NAWIC Group Photo, , Women in Construction Week 2024

Leslie Beresford, pictured far right, with the Ultium Cells Lordstown team accepting a 2023 Excellence Award at NAWIC's national conference.

One goal for Leslie is to help the Detroit chapter of NAWIC embrace the same values that have been central to Barton Malow’s culture and success — people, projects, and community. “As we are enhancing women’s careers in construction, their opportunities, and being a voice for women in this industry, I also want to leave our mark,” says Leslie. That includes organizing and providing more opportunities to volunteer in the community, building more camaraderie among members, and finding ways to help.”

Support Where it Counts

From ensuring women on construction sites have appropriately fitting PPE and designated restroom facilities, to sponsoring the NAWIC Detroit Scholarship Golf Outing each year, to raising money for scholarships in skilled trades, apprenticeships, and college programs, Barton Malow is actively driving change to ensure women find their place in the industry. Each year, Barton Malow has supported NAWIC’s Women in Construction Week, created to promote and celebrate the role of women in construction with programs throughout the first full week each March. And for the past several years, the company has supported “Women Who Weld,” a non-profit that teaches women welding skills and helps them find employment. In 2022, Women Who Weld was a major beneficiary at the Barton Malow Foundation’s Building Communities Golf Classic fundraiser.

Building Communities Golf Classic Women in Trades Beneficiary and Big Check, Women in Construction Week 2024

Women Who Weld was one of the main beneficiaries at the Barton Malow Foundation’s 2022 Building Communities Golf Classic.

Active recruiting is another way Barton Malow inspires women to consider construction as a career. For example, the Just Build It! Construction Career Expo hosted by the Washtenaw Contractors Association Foundation is where Barton Malow connects with high school students and helps provide hands-on experience so students can explore opportunities in architecture, engineering, construction, and skilled trades. These events are valuable for Barton Malow to connect with young people, particularly women who are interested in careers in the industry.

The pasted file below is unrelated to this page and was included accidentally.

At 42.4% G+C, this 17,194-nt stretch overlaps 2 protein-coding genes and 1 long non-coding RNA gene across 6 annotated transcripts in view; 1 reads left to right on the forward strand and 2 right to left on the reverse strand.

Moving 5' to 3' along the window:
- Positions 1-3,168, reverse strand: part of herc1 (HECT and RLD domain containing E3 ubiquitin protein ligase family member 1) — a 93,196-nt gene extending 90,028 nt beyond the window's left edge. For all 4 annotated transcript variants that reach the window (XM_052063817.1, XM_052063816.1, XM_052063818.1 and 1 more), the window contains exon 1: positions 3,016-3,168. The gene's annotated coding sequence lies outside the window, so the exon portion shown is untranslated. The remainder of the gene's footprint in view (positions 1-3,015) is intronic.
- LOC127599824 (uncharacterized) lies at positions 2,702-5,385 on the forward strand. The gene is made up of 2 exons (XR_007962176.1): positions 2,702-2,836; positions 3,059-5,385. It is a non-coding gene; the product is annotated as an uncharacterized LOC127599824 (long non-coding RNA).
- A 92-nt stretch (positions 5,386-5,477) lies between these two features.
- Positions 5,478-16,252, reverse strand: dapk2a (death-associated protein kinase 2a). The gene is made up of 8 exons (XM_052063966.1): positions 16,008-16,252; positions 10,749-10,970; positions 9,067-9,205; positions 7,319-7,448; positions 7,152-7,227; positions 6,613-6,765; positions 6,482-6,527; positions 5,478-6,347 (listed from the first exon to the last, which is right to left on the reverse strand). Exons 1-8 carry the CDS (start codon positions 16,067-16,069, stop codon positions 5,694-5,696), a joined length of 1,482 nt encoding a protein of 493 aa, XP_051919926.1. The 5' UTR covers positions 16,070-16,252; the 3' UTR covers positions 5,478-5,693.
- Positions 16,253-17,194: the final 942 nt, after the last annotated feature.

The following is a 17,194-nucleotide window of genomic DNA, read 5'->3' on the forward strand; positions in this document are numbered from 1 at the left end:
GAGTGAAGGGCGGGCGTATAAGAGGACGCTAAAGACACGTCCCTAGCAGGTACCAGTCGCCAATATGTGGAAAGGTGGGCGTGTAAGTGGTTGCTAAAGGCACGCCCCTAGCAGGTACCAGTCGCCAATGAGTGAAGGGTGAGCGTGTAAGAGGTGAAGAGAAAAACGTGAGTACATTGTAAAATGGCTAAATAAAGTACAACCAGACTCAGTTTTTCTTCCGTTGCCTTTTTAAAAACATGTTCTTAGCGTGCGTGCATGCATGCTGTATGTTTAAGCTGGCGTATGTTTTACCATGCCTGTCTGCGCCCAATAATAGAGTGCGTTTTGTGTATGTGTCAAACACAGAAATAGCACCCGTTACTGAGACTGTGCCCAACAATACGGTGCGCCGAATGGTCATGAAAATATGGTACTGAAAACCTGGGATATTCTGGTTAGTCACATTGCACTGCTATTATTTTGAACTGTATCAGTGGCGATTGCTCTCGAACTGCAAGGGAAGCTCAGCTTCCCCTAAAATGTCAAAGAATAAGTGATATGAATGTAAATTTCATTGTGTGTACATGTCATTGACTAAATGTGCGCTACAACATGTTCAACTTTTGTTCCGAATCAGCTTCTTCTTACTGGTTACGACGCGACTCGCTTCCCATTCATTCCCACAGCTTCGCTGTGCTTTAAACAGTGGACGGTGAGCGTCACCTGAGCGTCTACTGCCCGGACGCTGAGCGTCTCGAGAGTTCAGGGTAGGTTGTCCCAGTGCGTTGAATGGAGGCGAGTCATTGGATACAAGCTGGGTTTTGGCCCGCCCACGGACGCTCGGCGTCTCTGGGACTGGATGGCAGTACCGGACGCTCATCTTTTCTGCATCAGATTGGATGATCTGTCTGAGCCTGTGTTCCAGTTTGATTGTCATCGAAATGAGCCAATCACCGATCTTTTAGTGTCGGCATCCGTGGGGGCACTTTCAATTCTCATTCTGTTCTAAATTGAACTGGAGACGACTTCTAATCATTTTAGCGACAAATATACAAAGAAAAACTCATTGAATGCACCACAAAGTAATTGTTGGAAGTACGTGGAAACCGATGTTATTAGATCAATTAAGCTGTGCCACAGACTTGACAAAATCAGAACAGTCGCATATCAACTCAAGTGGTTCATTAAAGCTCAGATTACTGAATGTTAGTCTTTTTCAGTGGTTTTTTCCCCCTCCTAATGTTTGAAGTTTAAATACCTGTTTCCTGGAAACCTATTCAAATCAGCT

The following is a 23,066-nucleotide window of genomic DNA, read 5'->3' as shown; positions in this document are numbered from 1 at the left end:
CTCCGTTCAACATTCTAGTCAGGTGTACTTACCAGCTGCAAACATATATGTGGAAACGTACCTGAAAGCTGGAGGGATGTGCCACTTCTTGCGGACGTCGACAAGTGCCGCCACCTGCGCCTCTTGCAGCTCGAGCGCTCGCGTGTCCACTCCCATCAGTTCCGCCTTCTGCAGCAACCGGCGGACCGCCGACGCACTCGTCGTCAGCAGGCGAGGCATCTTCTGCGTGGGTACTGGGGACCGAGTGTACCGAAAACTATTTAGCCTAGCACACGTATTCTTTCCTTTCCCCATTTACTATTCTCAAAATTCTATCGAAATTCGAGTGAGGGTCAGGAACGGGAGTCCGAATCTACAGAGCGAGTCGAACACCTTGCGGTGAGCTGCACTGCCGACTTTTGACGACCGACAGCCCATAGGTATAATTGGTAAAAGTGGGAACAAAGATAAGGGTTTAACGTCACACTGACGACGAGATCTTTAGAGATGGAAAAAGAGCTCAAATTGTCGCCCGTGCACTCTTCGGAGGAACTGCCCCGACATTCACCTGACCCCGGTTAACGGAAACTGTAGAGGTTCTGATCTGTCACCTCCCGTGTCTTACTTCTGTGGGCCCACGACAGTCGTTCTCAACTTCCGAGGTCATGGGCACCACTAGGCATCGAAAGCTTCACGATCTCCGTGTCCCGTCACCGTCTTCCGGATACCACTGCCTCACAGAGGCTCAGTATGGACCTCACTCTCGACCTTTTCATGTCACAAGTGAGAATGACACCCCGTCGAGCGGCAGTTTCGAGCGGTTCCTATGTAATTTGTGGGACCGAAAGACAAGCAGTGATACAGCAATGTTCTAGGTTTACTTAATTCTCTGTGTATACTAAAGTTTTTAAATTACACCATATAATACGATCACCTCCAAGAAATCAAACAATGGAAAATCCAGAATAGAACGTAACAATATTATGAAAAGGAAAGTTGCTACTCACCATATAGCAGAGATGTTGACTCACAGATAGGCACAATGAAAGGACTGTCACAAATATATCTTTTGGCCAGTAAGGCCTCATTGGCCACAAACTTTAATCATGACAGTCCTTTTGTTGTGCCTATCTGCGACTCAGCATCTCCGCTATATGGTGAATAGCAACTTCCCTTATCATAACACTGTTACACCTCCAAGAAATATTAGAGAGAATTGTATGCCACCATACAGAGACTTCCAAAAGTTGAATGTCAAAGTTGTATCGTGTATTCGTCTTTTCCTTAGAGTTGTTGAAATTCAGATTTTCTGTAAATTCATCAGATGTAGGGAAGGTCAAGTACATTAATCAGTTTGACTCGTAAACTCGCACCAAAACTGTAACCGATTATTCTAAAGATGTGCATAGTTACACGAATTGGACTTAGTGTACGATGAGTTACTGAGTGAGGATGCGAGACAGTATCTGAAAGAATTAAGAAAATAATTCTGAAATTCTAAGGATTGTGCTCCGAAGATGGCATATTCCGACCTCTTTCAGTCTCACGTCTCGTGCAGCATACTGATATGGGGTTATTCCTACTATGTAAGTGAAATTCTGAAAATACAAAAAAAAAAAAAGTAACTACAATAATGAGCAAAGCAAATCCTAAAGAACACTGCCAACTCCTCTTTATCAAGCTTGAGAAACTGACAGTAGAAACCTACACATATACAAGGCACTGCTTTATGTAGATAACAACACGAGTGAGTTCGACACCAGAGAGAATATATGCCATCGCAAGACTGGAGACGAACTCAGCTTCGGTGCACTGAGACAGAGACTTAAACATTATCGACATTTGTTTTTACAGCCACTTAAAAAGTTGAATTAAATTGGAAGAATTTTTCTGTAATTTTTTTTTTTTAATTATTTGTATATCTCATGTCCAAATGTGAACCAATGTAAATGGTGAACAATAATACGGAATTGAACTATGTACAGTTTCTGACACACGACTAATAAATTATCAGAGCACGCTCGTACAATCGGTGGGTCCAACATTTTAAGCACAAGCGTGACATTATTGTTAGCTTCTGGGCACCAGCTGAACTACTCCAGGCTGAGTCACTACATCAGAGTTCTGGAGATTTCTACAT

Owning a Seat at the Table

As Barton Malow’s Labor Management Specialist, Leslie believes that as newer generations move into the construction workforce, they’re bringing a mindset where men and women are equals. And for Leslie, women team members at Barton Malow are getting the support they need, not because they are women, but because they have the right stuff.

“It’s not enough to get a seat at the table. You have to own the seat at the table, and you have to earn the seat at the table. I’m very proud of Barton Malow because I see them giving women opportunities for leadership. It’s based on your skill, your work ethic, how you’re fitting the values. And so anybody can have equal opportunity in this company regardless if they’re male or female.”

Interested in joining our team? View our current openings.

Related Stories